If the father and mother were not married at the time of the child`s birth, an Affidavit Acknowledging Paternity or a court order naming the legal father establishes paternity. The alleged father may voluntarily admit that he is the father of the child. This can be done through the Voluntary Paternity Acknowledgement Program of Arkansas that is offered at all birthing centers in Arkansas, all Child Support Enforcement Offices, and Vital Records Offices.
In cases where he does not admit paternity, a court hearing and/or paternity tests can be scheduled. Paternity tests examine the genetic markers of the mother, alleged father and the child. The paternity tests will indicate the likelihood of paternity or exclude the alleged father. The alleged father must pay for the costs of the tests. If the alleged father is excluded, the custodial parent (CP) may be required to pay for the tests.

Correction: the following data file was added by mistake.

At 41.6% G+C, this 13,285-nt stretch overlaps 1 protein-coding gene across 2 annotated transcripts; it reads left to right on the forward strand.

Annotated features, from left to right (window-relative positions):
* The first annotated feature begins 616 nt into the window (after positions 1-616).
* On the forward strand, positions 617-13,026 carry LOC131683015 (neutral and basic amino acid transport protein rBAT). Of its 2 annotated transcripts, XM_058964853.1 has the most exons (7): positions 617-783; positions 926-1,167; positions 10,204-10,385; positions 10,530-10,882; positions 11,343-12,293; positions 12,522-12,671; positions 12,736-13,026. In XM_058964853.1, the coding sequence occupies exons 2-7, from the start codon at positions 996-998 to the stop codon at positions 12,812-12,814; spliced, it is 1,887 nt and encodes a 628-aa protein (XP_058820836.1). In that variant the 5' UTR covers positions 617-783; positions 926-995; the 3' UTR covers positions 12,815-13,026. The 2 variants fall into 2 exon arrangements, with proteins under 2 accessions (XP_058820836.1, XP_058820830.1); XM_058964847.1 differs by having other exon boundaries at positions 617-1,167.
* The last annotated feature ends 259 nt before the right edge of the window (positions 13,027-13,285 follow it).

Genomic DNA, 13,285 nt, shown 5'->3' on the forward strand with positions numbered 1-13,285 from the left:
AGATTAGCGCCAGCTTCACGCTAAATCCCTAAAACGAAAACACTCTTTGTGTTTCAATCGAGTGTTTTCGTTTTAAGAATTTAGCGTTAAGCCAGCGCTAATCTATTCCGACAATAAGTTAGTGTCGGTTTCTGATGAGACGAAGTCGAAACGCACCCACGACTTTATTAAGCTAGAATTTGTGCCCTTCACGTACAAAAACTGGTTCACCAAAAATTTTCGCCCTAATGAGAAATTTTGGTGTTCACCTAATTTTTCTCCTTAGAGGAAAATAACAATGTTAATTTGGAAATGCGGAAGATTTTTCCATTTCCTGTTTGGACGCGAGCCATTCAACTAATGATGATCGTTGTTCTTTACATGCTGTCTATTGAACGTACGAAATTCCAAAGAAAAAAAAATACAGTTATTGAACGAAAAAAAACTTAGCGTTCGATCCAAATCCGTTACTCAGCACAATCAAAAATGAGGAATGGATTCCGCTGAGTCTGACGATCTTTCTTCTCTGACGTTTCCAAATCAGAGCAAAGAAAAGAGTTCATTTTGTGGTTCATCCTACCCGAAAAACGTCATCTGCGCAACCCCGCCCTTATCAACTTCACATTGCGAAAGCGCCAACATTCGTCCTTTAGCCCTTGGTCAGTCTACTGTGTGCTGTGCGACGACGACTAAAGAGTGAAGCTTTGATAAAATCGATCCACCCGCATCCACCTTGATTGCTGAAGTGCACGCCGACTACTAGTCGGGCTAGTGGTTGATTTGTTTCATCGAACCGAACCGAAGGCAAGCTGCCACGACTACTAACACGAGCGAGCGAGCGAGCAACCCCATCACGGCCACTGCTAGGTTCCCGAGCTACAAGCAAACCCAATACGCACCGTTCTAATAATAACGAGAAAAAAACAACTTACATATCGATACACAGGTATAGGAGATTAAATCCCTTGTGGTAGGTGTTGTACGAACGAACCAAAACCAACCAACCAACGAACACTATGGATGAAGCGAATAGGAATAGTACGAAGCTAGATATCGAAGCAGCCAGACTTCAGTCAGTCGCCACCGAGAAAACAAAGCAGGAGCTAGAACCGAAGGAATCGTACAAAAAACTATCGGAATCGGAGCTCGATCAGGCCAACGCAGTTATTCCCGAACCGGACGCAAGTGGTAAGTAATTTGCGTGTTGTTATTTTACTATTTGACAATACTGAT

Speak to an Experienced Paternity Attorney Today
Even the most common family law issue can be intensely stressful. A knowledgeable paternity lawyer can guide you through the process. An attorney will coach you on how to proceed and give expert guidance on hearings, trials and enforcing court orders. Take the first step now and talk to an experienced local paternity attorney.